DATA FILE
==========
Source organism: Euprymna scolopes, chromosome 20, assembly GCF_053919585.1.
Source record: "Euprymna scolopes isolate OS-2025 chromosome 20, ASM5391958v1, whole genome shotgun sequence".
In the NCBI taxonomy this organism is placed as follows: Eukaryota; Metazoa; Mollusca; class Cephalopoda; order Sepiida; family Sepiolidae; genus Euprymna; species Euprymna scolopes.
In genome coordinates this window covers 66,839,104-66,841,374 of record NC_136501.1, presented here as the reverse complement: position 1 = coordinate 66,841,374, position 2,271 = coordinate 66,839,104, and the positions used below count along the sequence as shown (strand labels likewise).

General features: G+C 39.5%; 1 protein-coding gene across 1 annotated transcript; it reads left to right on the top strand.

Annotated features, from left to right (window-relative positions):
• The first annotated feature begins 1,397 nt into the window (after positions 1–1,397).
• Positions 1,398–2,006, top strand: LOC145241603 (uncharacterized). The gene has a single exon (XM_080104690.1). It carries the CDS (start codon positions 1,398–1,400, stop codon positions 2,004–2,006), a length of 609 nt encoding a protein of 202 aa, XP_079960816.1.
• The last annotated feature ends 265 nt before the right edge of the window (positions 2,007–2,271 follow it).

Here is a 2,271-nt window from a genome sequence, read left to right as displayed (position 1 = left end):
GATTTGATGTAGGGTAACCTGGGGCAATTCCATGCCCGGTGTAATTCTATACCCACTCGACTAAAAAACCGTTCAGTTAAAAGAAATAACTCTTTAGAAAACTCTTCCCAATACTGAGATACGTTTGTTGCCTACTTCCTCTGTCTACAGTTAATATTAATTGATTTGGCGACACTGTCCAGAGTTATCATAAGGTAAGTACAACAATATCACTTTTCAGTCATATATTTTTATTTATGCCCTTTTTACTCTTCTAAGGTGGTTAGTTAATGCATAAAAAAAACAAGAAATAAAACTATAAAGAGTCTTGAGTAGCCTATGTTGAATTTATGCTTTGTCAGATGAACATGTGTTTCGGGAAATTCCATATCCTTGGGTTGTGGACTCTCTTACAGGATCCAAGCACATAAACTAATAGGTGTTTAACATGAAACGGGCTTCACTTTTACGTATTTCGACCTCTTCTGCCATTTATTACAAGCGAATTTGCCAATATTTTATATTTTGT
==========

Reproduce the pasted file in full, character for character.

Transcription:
Source organism: Euprymna scolopes, chromosome 20, assembly GCF_053919585.1.
Source record: "Euprymna scolopes isolate OS-2025 chromosome 20, ASM5391958v1, whole genome shotgun sequence".
In the NCBI taxonomy this organism is placed as follows: Eukaryota; Metazoa; Mollusca; class Cephalopoda; order Sepiida; family Sepiolidae; genus Euprymna; species Euprymna scolopes.
In genome coordinates this window covers 66,839,104-66,841,374 of record NC_136501.1, presented here as the reverse complement: position 1 = coordinate 66,841,374, position 2,271 = coordinate 66,839,104, and the positions used below count along the sequence as shown (strand labels likewise).

General features: G+C 39.5%; 1 protein-coding gene across 1 annotated transcript; it reads left to right on the top strand.

Annotated features, from left to right (window-relative positions):
• The first annotated feature begins 1,397 nt into the window (after positions 1–1,397).
• Positions 1,398–2,006, top strand: LOC145241603 (uncharacterized). The gene has a single exon (XM_080104690.1). It carries the CDS (start codon positions 1,398–1,400, stop codon positions 2,004–2,006), a length of 609 nt encoding a protein of 202 aa, XP_079960816.1.
• The last annotated feature ends 265 nt before the right edge of the window (positions 2,007–2,271 follow it).

Here is a 2,271-nt window from a genome sequence, read left to right as displayed (position 1 = left end):
GATTTGATGTAGGGTAACCTGGGGCAATTCCATGCCCGGTGTAATTCTATACCCACTCGACTAAAAAACCGTTCAGTTAAAAGAAATAACTCTTTAGAAAACTCTTCCCAATACTGAGATACGTTTGTTGCCTACTTCCTCTGTCTACAGTTAATATTAATTGATTTGGCGACACTGTCCAGAGTTATCATAAGGTAAGTACAACAATATCACTTTTCAGTCATATATTTTTATTTATGCCCTTTTTACTCTTCTAAGGTGGTTAGTTAATGCATAAAAAAAACAAGAAATAAAACTATAAAGAGTCTTGAGTAGCCTATGTTGAATTTATGCTTTGTCAGATGAACATGTGTTTCGGGAAATTCCATATCCTTGGGTTGTGGACTCTCTTACAGGATCCAAGCACATAAACTAATAGGTGTTTAACATGAAACGGGCTTCACTTTTACGTATTTCGACCTCTTCTGCCATTTATTACAAGCGAATTTGCCAATATTTTATATTTTGT